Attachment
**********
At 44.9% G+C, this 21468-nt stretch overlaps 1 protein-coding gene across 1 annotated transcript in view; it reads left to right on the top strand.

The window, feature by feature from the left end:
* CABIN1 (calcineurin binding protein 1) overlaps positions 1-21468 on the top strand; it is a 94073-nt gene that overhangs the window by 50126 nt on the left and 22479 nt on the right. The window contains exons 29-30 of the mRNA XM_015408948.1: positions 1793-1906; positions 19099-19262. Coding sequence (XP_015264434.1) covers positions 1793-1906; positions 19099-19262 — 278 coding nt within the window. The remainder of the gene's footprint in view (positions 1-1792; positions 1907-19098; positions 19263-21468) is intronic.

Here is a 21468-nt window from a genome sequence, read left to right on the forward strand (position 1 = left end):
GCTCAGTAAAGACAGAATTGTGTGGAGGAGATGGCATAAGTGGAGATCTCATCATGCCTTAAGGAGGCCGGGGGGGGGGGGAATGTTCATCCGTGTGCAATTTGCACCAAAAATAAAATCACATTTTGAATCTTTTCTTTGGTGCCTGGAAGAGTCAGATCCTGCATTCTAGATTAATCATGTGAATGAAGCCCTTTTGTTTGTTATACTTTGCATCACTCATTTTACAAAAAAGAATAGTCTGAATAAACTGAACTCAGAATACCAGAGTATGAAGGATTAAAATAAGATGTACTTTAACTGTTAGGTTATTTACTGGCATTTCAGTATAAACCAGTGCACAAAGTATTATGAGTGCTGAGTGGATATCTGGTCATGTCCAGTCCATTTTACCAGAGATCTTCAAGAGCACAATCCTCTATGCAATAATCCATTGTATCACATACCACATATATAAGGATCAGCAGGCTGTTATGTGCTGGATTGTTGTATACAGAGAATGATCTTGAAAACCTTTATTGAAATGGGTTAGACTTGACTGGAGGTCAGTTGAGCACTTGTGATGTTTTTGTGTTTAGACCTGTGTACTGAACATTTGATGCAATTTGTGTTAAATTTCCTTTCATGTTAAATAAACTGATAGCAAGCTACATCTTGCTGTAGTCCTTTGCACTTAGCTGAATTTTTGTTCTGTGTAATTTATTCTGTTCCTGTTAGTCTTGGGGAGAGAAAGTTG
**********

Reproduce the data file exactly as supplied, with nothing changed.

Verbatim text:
At 44.9% G+C, this 21468-nt stretch overlaps 1 protein-coding gene across 1 annotated transcript in view; it reads left to right on the top strand.

The window, feature by feature from the left end:
* CABIN1 (calcineurin binding protein 1) overlaps positions 1-21468 on the top strand; it is a 94073-nt gene that overhangs the window by 50126 nt on the left and 22479 nt on the right. The window contains exons 29-30 of the mRNA XM_015408948.1: positions 1793-1906; positions 19099-19262. Coding sequence (XP_015264434.1) covers positions 1793-1906; positions 19099-19262 — 278 coding nt within the window. The remainder of the gene's footprint in view (positions 1-1792; positions 1907-19098; positions 19263-21468) is intronic.

Here is a 21468-nt window from a genome sequence, read left to right on the forward strand (position 1 = left end):
GCTCAGTAAAGACAGAATTGTGTGGAGGAGATGGCATAAGTGGAGATCTCATCATGCCTTAAGGAGGCCGGGGGGGGGGGGAATGTTCATCCGTGTGCAATTTGCACCAAAAATAAAATCACATTTTGAATCTTTTCTTTGGTGCCTGGAAGAGTCAGATCCTGCATTCTAGATTAATCATGTGAATGAAGCCCTTTTGTTTGTTATACTTTGCATCACTCATTTTACAAAAAAGAATAGTCTGAATAAACTGAACTCAGAATACCAGAGTATGAAGGATTAAAATAAGATGTACTTTAACTGTTAGGTTATTTACTGGCATTTCAGTATAAACCAGTGCACAAAGTATTATGAGTGCTGAGTGGATATCTGGTCATGTCCAGTCCATTTTACCAGAGATCTTCAAGAGCACAATCCTCTATGCAATAATCCATTGTATCACATACCACATATATAAGGATCAGCAGGCTGTTATGTGCTGGATTGTTGTATACAGAGAATGATCTTGAAAACCTTTATTGAAATGGGTTAGACTTGACTGGAGGTCAGTTGAGCACTTGTGATGTTTTTGTGTTTAGACCTGTGTACTGAACATTTGATGCAATTTGTGTTAAATTTCCTTTCATGTTAAATAAACTGATAGCAAGCTACATCTTGCTGTAGTCCTTTGCACTTAGCTGAATTTTTGTTCTGTGTAATTTATTCTGTTCCTGTTAGTCTTGGGGAGAGAAAGTTG